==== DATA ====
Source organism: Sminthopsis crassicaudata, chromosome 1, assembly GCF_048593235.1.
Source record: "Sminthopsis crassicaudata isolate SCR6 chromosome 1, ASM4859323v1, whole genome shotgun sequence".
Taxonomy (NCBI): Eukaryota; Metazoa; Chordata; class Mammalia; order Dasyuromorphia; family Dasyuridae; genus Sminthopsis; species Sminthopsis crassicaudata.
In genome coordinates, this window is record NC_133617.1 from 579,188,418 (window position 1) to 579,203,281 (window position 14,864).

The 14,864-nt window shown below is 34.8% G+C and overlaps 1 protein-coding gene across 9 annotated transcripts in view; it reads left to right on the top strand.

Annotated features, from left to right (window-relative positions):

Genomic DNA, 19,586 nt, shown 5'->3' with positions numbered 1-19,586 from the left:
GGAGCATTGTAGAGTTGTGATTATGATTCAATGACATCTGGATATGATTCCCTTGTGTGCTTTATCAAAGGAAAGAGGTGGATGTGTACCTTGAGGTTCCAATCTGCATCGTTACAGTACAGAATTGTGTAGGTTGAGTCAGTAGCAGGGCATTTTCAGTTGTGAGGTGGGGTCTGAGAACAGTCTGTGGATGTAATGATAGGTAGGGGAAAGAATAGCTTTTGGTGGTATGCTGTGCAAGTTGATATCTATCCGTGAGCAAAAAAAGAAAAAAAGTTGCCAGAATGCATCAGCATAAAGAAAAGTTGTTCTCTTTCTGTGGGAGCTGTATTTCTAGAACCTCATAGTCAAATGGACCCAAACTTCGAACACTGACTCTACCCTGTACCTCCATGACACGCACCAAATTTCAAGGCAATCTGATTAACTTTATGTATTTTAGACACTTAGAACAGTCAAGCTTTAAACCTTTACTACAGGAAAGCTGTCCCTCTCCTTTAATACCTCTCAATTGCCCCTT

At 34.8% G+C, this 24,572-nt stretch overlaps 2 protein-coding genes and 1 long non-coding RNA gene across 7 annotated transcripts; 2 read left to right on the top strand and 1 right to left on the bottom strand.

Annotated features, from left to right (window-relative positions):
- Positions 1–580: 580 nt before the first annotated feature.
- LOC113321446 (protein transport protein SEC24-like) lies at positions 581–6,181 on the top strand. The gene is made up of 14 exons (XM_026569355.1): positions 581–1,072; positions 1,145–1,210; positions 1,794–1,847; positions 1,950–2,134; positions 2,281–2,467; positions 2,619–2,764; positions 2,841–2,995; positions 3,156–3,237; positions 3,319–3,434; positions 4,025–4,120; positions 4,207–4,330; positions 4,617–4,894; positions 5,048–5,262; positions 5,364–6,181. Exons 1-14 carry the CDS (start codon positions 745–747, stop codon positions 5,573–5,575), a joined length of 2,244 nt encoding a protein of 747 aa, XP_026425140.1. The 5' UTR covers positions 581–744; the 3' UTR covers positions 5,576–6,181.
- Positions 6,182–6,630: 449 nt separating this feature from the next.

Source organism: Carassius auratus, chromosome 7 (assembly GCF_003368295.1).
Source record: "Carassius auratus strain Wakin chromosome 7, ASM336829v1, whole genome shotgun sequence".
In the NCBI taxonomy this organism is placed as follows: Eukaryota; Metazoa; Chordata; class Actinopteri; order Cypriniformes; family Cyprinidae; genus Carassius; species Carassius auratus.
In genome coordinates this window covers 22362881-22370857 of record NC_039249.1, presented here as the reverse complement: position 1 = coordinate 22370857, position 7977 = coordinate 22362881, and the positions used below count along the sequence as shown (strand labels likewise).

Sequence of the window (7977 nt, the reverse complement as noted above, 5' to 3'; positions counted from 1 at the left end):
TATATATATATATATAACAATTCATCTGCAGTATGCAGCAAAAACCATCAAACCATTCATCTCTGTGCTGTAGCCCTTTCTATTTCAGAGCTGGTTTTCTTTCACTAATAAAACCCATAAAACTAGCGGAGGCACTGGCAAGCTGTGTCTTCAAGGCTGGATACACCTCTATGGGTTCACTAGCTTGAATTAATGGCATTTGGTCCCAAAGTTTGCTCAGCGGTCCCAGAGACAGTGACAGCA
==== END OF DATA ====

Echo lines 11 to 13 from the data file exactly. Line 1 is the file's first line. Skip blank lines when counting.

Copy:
- Positions 1–580: 580 nt before the first annotated feature.
- LOC113321446 (protein transport protein SEC24-like) lies at positions 581–6,181 on the top strand. The gene is made up of 14 exons (XM_026569355.1): positions 581–1,072; positions 1,145–1,210; positions 1,794–1,847; positions 1,950–2,134; positions 2,281–2,467; positions 2,619–2,764; positions 2,841–2,995; positions 3,156–3,237; positions 3,319–3,434; positions 4,025–4,120; positions 4,207–4,330; positions 4,617–4,894; positions 5,048–5,262; positions 5,364–6,181. Exons 1-14 carry the CDS (start codon positions 745–747, stop codon positions 5,573–5,575), a joined length of 2,244 nt encoding a protein of 747 aa, XP_026425140.1. The 5' UTR covers positions 581–744; the 3' UTR covers positions 5,576–6,181.
- Positions 6,182–6,630: 449 nt separating this feature from the next.